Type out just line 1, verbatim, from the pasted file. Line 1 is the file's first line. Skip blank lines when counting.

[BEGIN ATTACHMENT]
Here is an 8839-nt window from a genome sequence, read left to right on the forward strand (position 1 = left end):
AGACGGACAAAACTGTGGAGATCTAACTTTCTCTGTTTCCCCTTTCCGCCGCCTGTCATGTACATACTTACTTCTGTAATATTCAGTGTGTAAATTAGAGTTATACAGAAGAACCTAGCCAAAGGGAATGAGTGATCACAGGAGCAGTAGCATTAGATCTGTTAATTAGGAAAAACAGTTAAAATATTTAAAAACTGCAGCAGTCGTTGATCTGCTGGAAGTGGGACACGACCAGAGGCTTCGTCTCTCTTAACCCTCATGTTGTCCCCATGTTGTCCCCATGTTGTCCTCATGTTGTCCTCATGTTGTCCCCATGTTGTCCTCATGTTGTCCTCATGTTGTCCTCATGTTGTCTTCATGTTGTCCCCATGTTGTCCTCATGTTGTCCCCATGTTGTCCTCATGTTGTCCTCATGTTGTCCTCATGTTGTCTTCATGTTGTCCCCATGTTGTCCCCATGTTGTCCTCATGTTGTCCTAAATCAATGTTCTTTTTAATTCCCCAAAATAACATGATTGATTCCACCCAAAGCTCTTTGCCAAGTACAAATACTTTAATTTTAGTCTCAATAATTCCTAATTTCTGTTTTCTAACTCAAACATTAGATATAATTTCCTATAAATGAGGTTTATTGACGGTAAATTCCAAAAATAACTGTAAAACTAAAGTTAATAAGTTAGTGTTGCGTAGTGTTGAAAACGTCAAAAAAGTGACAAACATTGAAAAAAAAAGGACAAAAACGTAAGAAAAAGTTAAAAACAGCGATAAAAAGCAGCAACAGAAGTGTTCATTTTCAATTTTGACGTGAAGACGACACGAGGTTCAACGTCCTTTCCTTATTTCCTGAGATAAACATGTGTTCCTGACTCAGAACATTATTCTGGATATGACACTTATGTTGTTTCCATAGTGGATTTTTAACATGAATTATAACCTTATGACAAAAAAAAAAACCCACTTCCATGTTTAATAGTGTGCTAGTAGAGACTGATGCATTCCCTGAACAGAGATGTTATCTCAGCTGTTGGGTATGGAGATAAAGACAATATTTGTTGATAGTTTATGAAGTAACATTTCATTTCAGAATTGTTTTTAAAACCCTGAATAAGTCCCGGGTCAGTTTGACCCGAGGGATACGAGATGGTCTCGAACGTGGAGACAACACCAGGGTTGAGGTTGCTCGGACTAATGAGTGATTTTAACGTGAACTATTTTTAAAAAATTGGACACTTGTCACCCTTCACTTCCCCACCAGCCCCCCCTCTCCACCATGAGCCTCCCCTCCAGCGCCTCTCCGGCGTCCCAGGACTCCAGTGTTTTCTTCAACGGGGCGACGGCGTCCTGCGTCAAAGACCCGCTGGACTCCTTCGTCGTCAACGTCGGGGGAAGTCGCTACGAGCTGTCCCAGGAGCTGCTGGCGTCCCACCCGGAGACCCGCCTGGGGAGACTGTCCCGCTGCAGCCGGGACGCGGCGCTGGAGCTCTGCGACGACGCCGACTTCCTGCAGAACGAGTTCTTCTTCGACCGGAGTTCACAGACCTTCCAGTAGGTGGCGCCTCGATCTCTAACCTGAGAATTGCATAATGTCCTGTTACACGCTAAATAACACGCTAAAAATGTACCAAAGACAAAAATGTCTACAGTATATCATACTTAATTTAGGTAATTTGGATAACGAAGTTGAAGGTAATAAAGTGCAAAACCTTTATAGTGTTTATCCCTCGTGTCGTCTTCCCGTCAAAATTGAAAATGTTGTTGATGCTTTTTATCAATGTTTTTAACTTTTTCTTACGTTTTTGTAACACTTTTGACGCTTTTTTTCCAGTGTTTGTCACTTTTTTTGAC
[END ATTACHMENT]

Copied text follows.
Here is an 8839-nt window from a genome sequence, read left to right on the forward strand (position 1 = left end):